How Agile Universities Are Adapting to Coronavirus Challenges 

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Written By Tyler Tafelsky

To say the coronavirus has impacted the world of education would be an understatement. While the great pause has put a premature end to Spring semesters across the globe, it is also reshaping the future dynamics of extended education. 

Students and educators ranging from elementary to university are being challenged by social distancing. Colleges and universities face difficulties engaging new students, particularly with admissions, orientation, fairs, conferences, and first-year freshman experience.

Likewise, for current university students, the quality of education is also subject to degradation and digitized dissolution, as many students balk at the idea of solely taking virtual classes.   

Going beyond Zoom-based classrooms and meet-ups, the most agile and adaptive universities and student organizations are leveraging creative ways to engage prospective and existing students.

From virtual events, social media takeovers, and elevated recruiting tools, here are some of the ways organizations in the educational landscape are overcoming current COVID-19 challenges.

1. Host Virtual College Fairs and Expos

With college fairs, orientation, and expos on pause, turning these important networking events into virtual opportunities offers a viable solution. With today’s interactive web platforms, it is easy for universities and student groups to offer digital versions of these experiences.

Registered attendees can access live workshops, interactive chat rooms with leaders and advisors, and virtually navigate the event itself and live chat with college and career representatives. 

National Association for College Admission Counseling (NACAC) has been a perfect model of an organization that’s adapted to COVID-19 challenges with virtual college fairs. NACAC offers virtual fairs to bring together students, parents, educators, and partner organizations from all over the world.

With attendees gathered behind their computer screens, students and their families are able to access a virtual event platform where educational workshops, networking opportunities, and college and career fair activities unfold. While virtual events and expos may seem technologically intimidating, they are effective alternatives to bridge the gap between social interaction and students who are stuck at home.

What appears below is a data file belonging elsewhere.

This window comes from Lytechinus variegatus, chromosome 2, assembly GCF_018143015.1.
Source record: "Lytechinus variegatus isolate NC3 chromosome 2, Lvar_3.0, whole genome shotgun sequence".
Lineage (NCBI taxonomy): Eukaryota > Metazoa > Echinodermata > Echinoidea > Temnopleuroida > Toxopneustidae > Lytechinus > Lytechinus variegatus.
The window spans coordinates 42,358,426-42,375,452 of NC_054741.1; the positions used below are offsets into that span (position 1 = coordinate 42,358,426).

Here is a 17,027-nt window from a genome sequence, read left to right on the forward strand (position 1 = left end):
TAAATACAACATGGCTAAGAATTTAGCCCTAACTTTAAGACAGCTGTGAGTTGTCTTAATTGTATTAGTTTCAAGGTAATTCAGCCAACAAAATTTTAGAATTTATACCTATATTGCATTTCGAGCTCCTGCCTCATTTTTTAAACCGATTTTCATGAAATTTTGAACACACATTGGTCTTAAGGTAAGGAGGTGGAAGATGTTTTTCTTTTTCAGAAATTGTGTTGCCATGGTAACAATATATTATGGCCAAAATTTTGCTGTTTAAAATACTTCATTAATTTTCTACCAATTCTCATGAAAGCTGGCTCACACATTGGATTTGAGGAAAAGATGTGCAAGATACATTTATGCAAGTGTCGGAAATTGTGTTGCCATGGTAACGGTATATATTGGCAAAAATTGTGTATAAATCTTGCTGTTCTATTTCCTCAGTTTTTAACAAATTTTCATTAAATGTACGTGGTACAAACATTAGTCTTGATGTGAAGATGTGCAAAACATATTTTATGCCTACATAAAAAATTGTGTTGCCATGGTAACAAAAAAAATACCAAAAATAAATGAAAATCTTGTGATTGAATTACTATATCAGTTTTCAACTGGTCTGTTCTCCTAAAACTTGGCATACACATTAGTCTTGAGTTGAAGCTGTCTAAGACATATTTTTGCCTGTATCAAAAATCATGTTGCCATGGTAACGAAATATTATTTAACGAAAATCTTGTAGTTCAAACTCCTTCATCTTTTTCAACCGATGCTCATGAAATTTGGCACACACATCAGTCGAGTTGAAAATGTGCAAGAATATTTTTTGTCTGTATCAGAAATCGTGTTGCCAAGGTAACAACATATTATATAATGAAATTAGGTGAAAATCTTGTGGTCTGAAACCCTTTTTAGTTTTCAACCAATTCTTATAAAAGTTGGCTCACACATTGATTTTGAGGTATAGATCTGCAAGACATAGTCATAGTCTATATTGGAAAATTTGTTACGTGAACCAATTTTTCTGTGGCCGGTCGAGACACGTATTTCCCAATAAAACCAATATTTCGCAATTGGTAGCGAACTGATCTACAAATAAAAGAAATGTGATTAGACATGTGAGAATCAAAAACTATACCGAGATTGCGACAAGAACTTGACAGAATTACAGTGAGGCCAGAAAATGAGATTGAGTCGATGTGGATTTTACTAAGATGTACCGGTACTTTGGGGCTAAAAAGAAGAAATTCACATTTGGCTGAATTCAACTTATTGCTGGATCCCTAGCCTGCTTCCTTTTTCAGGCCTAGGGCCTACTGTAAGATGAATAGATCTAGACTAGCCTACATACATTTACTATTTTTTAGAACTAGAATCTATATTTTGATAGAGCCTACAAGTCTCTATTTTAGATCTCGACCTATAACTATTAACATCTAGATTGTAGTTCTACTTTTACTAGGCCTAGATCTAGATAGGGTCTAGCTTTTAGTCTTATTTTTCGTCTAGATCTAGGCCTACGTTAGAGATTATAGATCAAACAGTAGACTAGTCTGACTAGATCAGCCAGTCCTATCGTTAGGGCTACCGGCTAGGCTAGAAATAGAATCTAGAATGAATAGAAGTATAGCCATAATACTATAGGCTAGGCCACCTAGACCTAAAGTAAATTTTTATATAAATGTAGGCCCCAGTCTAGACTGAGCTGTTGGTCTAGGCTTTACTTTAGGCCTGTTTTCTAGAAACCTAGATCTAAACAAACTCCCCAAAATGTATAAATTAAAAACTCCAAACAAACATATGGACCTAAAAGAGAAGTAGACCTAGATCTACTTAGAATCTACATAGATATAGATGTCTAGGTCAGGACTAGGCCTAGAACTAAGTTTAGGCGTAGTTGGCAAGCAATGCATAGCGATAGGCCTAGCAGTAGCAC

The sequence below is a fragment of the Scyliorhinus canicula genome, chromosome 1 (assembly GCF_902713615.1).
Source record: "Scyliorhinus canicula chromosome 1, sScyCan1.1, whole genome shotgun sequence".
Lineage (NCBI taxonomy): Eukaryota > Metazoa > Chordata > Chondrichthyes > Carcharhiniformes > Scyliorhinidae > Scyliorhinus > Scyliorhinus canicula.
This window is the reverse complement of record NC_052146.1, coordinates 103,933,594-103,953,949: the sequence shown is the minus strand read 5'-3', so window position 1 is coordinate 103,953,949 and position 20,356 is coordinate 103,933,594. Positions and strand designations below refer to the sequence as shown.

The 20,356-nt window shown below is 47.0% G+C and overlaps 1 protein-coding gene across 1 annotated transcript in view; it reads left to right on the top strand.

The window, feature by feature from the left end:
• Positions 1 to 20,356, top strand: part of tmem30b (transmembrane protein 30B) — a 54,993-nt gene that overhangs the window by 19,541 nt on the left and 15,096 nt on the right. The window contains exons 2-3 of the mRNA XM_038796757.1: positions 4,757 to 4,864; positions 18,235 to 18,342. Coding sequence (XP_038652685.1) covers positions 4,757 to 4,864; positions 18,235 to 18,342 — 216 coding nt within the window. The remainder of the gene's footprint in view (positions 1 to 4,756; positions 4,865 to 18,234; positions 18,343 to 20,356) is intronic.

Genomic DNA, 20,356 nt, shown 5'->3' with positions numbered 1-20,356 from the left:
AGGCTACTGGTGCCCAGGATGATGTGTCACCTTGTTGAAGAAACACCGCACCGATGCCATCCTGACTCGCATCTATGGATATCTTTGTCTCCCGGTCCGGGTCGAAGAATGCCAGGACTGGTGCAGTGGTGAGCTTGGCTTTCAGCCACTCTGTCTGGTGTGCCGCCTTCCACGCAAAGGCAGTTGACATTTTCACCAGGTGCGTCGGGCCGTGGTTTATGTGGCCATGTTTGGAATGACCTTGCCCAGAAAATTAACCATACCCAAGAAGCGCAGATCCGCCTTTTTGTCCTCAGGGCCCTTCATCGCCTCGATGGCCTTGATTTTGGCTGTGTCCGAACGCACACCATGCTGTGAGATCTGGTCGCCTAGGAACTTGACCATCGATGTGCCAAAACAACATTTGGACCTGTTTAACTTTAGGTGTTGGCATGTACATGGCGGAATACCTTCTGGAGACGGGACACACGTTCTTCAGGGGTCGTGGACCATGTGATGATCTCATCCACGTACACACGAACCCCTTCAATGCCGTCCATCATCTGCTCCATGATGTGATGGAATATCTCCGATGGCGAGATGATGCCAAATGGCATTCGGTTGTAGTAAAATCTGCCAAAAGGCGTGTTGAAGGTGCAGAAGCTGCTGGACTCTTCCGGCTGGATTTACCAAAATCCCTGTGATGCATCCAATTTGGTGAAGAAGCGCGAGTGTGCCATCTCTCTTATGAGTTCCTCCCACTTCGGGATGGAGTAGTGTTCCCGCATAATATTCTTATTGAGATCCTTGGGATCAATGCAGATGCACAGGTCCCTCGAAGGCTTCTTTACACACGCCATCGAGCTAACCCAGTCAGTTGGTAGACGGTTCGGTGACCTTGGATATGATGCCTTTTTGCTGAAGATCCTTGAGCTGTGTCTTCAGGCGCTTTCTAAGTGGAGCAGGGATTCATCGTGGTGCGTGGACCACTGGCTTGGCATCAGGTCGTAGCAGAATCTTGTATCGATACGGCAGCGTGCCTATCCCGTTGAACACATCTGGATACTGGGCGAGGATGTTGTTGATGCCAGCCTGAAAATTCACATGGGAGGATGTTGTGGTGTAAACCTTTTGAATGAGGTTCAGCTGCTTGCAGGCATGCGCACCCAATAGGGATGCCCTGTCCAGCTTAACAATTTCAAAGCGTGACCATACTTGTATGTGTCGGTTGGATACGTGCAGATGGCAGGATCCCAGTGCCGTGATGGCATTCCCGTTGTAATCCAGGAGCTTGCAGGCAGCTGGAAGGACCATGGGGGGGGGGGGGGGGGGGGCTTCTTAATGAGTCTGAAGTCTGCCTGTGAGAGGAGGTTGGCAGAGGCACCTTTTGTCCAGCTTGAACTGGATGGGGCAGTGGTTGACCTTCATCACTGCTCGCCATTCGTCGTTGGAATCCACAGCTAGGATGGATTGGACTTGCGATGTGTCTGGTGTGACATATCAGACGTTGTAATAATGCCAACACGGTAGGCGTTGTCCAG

2. Allow Students to Take Over

8 Creative Ways the University Has Adapted to COVID-19There is no shortage of creativity in the world of social media, especially during the COVID-19 pandemic when such platforms offer vital alternatives to in-person interaction. Academic organizations and university groups are being forced to think outside the box to better foster student involvement and engagement.

One creative idea is allowing students to share their experiences through social media takeovers, guest blogging, student panel videos, and other creative means.

For example, universities like Boston University and the University of Colorado are leveraging their Instagram, Snapchat, and Facebook audiences to allow students to share their stories, offer Q&A sessions, and share their student experiences for an entire day.

Social media takeovers deliver an engaging novel platform for students to authentically connect, learn from each other, and share meaningful experiences, despite a time of social distancing.  

3. Go Digital With Competitions

From academics and financial aid to sports and clubs, colleges and universities are no stranger to the world of competition. But with in-person events put on pause, most competitions have been either postponed or canceled. 

Alternatively, universities and student groups can host events, create competitions, connect with students, and boost involvement – almost entirely digitally.

While certain team sports may not apply, the idea of going digital with college-related competitions provides a host of possibilities and creative potential. Take the University of Tulsa’s season of “cyber competitions” which provide a virtual solution during the COVID-19 pandemic.  

For academics, virtual competitions create a risk-free opportunity for students to stay engaged and excited about their areas of study and career paths. This approach can also help supplement building a sense of community building, whether on social media, university forums, or in student groups.

As one example, contestants can submit their work via video contests, and keep it easy by using platforms like YouTube and Vimeo to manage submissions.

4. Lessen the Financial Burden and Extend Deadlines